Words & Images © Max Kristula-Green. Team New York No. 1.
I grew up a band geek in Tokyo relatively removed from queerness and AIDS. When I moved to New York City and came out in 2009 I started to look for my community. In 2014 I joined the Lesbian and Gay Big Apple Corps, an LGBTQ symphonic and marching band. The band originated in 1979, right at the beginning of the AIDS crisis. Many of the original founding members of the band died during this time, and in 1983 the band was asked to come to the first ever AIDS Candlelight Vigil in New York City. They went and marched, with black arm bands, carrying a banner that read Where will we be when the music stops? They carried their symphonic instruments, but played only to the sound of the beat of the snare drums, symbolizing the silencing of voices by the disease.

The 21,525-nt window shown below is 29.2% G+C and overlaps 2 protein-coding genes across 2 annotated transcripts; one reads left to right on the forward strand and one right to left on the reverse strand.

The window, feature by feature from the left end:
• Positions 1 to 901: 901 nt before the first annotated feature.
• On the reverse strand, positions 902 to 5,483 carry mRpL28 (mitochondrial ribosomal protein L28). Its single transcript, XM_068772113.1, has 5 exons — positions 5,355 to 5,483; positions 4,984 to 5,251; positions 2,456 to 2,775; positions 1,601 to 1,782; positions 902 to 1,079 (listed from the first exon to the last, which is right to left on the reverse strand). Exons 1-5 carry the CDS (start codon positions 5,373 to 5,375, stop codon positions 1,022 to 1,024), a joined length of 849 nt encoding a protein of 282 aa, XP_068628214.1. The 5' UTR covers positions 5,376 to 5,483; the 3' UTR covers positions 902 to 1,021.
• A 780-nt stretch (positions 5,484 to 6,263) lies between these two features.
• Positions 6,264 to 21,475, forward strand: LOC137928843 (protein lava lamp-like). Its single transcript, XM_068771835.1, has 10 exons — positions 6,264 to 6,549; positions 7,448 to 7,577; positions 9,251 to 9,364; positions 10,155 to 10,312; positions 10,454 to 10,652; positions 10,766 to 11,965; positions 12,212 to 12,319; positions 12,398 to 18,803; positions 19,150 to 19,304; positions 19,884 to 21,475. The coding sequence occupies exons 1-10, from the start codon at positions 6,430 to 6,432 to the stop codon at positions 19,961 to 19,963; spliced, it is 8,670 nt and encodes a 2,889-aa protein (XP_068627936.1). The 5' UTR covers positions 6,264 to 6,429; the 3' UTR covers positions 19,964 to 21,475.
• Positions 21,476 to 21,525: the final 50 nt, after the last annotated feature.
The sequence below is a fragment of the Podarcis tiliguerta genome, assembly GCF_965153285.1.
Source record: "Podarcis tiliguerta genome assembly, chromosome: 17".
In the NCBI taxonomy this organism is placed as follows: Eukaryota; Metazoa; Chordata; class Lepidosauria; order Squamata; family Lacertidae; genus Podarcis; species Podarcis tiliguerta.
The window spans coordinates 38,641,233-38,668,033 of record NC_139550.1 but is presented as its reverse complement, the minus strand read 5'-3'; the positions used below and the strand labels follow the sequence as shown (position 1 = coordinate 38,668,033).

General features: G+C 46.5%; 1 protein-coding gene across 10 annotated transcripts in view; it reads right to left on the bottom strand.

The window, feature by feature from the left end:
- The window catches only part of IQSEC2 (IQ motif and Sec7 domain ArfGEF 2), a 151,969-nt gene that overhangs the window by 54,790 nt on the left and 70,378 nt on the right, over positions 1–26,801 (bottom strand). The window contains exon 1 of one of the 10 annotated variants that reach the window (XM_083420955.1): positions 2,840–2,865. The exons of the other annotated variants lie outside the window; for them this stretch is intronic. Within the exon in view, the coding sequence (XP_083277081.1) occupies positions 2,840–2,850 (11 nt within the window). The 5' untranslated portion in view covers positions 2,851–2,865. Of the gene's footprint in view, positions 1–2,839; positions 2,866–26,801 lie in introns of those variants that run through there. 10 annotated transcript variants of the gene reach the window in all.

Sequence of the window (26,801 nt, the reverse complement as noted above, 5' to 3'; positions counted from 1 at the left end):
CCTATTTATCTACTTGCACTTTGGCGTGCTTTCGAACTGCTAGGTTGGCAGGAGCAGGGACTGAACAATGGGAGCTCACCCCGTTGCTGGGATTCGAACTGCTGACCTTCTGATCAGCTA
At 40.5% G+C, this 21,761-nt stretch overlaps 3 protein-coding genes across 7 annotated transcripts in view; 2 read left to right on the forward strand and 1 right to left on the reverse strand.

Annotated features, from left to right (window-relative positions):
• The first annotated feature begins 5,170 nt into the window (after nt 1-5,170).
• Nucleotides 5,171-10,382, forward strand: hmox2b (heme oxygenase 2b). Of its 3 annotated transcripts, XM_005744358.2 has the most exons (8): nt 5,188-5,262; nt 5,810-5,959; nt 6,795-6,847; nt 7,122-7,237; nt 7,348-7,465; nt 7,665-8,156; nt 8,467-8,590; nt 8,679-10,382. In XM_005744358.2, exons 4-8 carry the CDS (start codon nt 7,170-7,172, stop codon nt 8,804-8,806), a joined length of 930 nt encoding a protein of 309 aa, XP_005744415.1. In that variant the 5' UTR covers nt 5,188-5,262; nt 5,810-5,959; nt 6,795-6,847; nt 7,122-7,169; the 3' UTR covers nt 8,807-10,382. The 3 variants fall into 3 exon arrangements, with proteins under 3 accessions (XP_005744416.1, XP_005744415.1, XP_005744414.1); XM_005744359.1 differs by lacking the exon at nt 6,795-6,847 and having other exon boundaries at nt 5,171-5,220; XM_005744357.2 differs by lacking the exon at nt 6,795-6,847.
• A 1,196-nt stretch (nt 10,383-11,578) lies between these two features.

The fight for LGBTQ equality and the AIDS crisis isn’t over. The lengths we have been carried since 1983 were borne on the shoulders of these giants. Many times in epidemics with fatalities people are reduced down to statistics and numbers. I want to honor the members who died to ensure that they are remembered individually. These photographs are portraits of current and past members of the Lesbian and Gay Big Apple Corps. These photographs are proof of life, death, and music living on in the members still alive and playing today.